A Smokey Stover comic is seen while Ralphie decodes Little Orphan Annie’s secret message. The strip, first published in 1935, pushes up the date up at least five years. We see Snow White in the Higbees Department Store window, which would then point to 1937 as the earliest possible date.
Ralphie’s mom’s copy of Look magazine where he cleverly plants an ad for the gun is dated Dec. 21, 1937, but Ralphie’s Jan. 1939 issue of Boys’ Life points to 1938. However, it appears as though the Parker family likes to keep old magazines around the house, as the appearance of the Wizard of Oz characters at Higbees would indicate 1939 is a much more likely date. While there’s strong evidence for 1939, It’s possible to push the date ahead yet another year. If you take a close look at Ralphie’s Little Orphan Annie decoder pin, you’ll see that it is clearly marked “1940”.
The Little Orphan Annie radio show itself is a clue for the latest possible date, as it went off the air in 1942. We also see a man and woman in uniform outside Higbees department store, but there’s no mention at all of World War II. That makes 1941 a virtually impossible year for the fim’s setting, as the Japanese attack on Pearl Harbor would have happened at almost the exact same time as the movie. And in 1942, the United States was deeply involved in the war in the Pacific. The lack of any mention of these events implies that the United States was not involved yet.
While it’s certainly still a topic for debate among fans, 1940 seems like the most likely date, mainly because there’s no evidence against it. The real answer, however, is that the film has no definite date. While some parts of the short stories that comprise “A Christmas Story” were semi-autobiographical, they were never intended to be accurate recollections of Shep’s childhood. Instead, they represent an idealized version of Christmas from a child’s point of view. Much of the film comes from stories that Shep originally told on his popular radio programs and from his short stories that appeared in Playboy.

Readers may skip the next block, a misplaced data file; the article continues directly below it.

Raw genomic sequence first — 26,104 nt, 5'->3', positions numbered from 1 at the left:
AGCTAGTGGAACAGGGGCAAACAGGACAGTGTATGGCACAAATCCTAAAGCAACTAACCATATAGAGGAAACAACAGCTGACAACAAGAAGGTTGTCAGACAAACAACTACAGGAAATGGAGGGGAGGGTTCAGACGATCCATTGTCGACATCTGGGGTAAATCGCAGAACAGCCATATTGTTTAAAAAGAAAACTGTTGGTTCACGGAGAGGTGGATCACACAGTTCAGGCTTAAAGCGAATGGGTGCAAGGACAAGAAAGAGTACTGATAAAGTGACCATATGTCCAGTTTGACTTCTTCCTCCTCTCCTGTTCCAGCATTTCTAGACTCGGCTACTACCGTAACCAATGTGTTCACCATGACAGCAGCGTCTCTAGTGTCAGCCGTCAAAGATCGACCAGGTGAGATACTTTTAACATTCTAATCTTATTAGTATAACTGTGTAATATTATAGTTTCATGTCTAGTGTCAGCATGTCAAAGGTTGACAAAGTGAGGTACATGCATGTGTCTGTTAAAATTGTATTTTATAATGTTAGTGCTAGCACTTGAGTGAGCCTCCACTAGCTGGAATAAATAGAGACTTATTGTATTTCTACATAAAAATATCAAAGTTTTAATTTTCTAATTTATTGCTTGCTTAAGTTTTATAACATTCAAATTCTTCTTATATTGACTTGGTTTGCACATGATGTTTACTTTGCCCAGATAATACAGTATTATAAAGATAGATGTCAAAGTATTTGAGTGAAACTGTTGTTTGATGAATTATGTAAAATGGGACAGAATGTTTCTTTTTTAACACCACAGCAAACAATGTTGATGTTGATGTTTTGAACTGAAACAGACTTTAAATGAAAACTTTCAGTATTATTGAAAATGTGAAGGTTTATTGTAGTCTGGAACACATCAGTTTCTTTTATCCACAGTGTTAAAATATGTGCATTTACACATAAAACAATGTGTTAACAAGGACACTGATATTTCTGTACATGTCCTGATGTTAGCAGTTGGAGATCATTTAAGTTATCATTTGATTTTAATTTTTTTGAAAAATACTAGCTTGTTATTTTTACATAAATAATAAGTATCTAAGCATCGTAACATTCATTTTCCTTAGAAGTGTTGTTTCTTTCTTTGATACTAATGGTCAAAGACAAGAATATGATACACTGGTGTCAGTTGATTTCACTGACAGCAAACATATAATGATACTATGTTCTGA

These stories were later collected in Shepherd’s 1966 book, “In God We Trust, All Others Pay Cash“. In the book, an older Ralphie returns to Hohman after having moved away to New York many years prior. He seeks out his old pal Flick, now a bartender, and the two proceed to share old memories, starting with a chapter titled “Duel in the Snow, or Red Ryder nails the Cleveland Street Kid”, which would become the main storyline in “A Christmas Story”. Other chapters, such as “Grover Dill and the Tasmanian Devil” and “My Old Man and the Lascivious Special Award That Heralded the Birth of Pop Art” didn’t originally involve Christmas, but they were a natural fit for the movie.
Shepherd was a prolific presence across radio, television and print media, and “Duel in the Snow” was a holiday favorite among fans of Shepherd’s radio program long before Ralphie hit the silver screen. With a direct-to-video
rehash sequel, constant DVD and Blu-Ray re-releases, and an annual stream of new merchandise, there’s no reason to doubt that audiences will continue to relate to Ralphie Parker’s epic struggle for many Christmases to come.